IWD2022: Breaking the Bias
Change takes time, it takes effort, it takes a community of people breaking biases to establish new norms for the generations to come.
Let’s face it, women in the workforce have consistently gotten the short end of the stick. According to the 2021 Mckinsey Women in the Workplace 2021 study, “for every 100 men promoted to manager, only 86 women are promoted.” This trend has been prevalent since 2016 and equates to fewer women in the pipeline to promote to senior leadership positions. See, change takes time.
In the fields of Finance and Technology this trend is especially prevalent as women are severely underrepresented. On March 8th, International Women’s Day, we have the opportunity to learn more about how we can close the gender gap from top female leaders living in this space.
Luxembourg’s Minister of Finance, H.E. Yuriko Backes; Chairwoman of LuxFlag, Denise Voss; Julie Becker, CEO of the Luxembourg Stock Exchange; and Giulia Iannucci, CEO and Founder of KnowThyBrand are among those who will take the stage to share their perspectives and tactics to drive meaningful change. What we do today impacts the future generation. Join the live stream to become equipped to take action for yourself and others.
What exactly can you expect to learn? First and foremost you will learn concrete facts about the challenges women endure, the status quo so to speak. You will be given practical tips to make a change and foster inclusion and lastly hear about the challenges and aspirations faced by younger women waiting to enter the workforce. This live stream is just the starting point – join supplementary events as part of a wider programme with practical seminars throughout the year to continue the conversation and champion change. We need both women and men working together in the long term to make an impact.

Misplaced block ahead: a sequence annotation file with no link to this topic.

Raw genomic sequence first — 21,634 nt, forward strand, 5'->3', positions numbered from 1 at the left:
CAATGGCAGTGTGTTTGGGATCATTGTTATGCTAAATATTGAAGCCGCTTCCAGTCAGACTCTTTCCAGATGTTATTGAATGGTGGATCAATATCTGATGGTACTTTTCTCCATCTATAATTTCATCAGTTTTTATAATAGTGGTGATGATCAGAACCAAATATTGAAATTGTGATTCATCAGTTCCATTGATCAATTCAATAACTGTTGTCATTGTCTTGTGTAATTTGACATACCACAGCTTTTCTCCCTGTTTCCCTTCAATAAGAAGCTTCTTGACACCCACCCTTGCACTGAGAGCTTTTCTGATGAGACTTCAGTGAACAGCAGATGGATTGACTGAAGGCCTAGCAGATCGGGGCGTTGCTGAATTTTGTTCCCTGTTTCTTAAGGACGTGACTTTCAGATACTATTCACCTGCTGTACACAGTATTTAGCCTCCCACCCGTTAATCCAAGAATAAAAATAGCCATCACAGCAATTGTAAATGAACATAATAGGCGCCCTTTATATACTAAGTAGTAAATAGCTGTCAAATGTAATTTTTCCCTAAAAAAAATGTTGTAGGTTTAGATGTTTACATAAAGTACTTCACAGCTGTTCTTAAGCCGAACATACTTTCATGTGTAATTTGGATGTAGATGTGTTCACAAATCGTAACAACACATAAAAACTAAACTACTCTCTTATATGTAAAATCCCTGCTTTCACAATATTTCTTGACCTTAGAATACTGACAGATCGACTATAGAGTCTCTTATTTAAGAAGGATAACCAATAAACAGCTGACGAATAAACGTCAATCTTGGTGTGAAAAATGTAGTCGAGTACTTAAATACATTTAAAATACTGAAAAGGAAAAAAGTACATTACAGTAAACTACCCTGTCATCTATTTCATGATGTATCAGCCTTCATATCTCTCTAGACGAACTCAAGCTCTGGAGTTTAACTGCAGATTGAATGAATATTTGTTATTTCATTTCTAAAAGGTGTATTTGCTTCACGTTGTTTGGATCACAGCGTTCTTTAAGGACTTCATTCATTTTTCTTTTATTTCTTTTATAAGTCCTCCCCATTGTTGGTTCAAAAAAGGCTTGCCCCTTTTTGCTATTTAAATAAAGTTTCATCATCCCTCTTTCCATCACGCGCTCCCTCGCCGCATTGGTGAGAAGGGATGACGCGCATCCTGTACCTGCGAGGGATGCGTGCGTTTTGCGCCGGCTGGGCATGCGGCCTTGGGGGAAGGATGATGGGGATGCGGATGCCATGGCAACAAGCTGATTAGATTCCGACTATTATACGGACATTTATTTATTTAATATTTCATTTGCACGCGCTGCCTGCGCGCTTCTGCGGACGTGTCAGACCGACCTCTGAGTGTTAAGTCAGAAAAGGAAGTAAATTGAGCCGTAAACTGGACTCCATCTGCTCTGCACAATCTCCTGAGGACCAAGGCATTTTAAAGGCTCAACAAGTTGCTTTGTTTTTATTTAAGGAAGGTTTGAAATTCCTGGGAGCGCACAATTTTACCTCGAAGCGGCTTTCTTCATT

Challenges Women Face
As we have alluded to, women experience a multitude of challenges in the workplace, not just one. These can include any of the following:
- Gender Bias: This is true across all sectors but even more in industries that are traditionally considered a man’s-domain. A survey by JobsforHer shows that 82% of the women working in Technology feel unheard. Consciously or unconsciously their opinion is not listened to or is easily disregarded.
- Additionally, “women are often held to higher performance standards than men,” reports McKinsey’s Women in the Workplace study. “And they may be more likely to take the blame for failure.”
- Lack of Role Models: Shortage of female role models are a major barrier for young women to pursue studies in Technology or Finance. Seeing women in leadership positions and having the opportunity to network with them is vital to helping motivate women to advance their careers.
- Educational Limits: Girls are not encouraged to pursue a career in STEM as much as boys in the same way that girls are not encouraged to play sports like football or boys ballet.
- Boys Club Mentality: Instinctively all humans tend to trust people that look like them. This affects the opportunities for women to join ‘the group’, take part in events outside of work to bond with colleagues. Therefore their chances to be noticed, to be part of conversations and ultimately to be promoted are significantly reduced. The ‘boys club’ still exists.
- Gender Pay Gap: If you search for ‘gender pay gap’ you will receive 371,000,000 hits. The consensus of the search results is that women receive less money than their male counterparts and have been for half a century. Earning less and working overtime makes taking on the additional responsibilities of a promotion less appealing to women.
To top it off, we need to add another layer to the aforementioned challenges in the form of microaggressions. These microagressions can be anything from sexist language to mansplaining to sexual harassment. Women have a lot to overcome.
How We Foster Change
You now understand the challenges women face and we hope you don’t just sit there idly. Change is possible and it starts today by creating opportunities for the current and future generations.